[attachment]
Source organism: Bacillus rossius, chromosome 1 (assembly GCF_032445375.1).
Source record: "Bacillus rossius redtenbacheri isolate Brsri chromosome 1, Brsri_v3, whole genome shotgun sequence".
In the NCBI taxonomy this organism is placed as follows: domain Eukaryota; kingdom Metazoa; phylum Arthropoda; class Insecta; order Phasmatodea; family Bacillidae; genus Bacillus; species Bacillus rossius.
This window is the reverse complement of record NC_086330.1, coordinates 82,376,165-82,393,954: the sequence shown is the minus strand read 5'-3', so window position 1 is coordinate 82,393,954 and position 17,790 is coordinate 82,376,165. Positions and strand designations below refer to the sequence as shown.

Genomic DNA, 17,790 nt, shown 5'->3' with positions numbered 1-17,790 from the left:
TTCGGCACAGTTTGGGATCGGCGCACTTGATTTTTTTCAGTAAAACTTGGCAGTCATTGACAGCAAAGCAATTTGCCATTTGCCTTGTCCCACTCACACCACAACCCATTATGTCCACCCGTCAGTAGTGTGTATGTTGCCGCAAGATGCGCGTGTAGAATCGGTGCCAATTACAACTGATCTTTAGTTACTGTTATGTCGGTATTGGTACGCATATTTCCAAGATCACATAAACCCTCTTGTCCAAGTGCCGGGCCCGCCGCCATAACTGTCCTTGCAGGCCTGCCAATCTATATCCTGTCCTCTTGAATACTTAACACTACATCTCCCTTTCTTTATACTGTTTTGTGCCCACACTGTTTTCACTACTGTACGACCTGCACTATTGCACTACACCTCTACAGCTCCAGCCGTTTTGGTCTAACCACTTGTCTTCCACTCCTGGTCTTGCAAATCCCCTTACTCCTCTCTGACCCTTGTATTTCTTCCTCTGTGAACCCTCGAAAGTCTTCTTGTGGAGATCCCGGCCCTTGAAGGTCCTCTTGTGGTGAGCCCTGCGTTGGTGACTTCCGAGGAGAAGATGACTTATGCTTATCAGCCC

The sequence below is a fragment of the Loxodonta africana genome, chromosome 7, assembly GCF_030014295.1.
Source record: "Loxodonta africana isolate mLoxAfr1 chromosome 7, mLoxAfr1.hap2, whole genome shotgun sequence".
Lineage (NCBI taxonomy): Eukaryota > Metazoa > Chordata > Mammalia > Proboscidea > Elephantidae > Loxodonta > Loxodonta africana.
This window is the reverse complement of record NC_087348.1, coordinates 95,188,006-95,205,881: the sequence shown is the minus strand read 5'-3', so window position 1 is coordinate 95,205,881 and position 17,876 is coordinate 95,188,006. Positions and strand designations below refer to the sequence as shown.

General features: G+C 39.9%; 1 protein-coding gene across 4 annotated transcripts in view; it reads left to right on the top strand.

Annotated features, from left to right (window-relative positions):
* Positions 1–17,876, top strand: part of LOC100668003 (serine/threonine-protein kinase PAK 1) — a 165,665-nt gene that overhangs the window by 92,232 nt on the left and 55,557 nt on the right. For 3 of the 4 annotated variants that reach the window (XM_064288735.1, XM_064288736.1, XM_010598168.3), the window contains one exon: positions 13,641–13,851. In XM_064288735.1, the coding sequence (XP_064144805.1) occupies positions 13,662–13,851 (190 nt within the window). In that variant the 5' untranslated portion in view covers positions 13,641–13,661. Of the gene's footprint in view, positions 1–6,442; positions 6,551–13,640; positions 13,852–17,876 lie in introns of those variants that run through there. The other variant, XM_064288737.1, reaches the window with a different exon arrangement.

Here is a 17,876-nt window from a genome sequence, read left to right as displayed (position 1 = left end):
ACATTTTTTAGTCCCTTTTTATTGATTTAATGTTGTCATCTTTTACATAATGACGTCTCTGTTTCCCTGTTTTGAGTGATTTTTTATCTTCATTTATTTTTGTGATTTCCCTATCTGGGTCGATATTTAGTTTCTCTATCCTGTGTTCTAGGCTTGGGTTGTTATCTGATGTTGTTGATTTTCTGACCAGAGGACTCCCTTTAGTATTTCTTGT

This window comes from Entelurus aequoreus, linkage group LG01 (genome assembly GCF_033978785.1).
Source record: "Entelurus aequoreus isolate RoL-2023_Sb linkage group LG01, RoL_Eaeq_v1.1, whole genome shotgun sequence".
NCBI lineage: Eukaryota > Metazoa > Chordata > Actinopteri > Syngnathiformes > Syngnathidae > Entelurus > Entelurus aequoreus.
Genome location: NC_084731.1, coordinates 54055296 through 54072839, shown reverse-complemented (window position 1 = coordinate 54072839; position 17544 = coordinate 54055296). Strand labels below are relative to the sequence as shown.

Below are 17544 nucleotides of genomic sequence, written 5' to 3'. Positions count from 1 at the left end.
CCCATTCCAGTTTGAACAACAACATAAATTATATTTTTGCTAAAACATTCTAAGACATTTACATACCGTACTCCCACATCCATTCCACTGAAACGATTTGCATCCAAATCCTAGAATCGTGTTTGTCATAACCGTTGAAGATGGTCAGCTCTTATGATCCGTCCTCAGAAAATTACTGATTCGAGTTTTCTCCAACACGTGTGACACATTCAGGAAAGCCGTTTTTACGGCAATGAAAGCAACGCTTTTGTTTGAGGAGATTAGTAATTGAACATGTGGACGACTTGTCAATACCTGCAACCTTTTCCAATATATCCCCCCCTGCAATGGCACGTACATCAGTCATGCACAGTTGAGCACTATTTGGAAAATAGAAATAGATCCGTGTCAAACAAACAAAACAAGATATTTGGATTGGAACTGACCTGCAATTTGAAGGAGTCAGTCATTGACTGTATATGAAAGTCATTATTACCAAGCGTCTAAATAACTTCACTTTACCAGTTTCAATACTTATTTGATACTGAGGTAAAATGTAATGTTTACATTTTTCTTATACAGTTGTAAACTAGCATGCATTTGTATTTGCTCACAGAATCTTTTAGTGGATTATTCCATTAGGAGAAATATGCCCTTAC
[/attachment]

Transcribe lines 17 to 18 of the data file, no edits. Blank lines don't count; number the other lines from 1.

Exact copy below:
Source record: "Entelurus aequoreus isolate RoL-2023_Sb linkage group LG01, RoL_Eaeq_v1.1, whole genome shotgun sequence".
NCBI lineage: Eukaryota > Metazoa > Chordata > Actinopteri > Syngnathiformes > Syngnathidae > Entelurus > Entelurus aequoreus.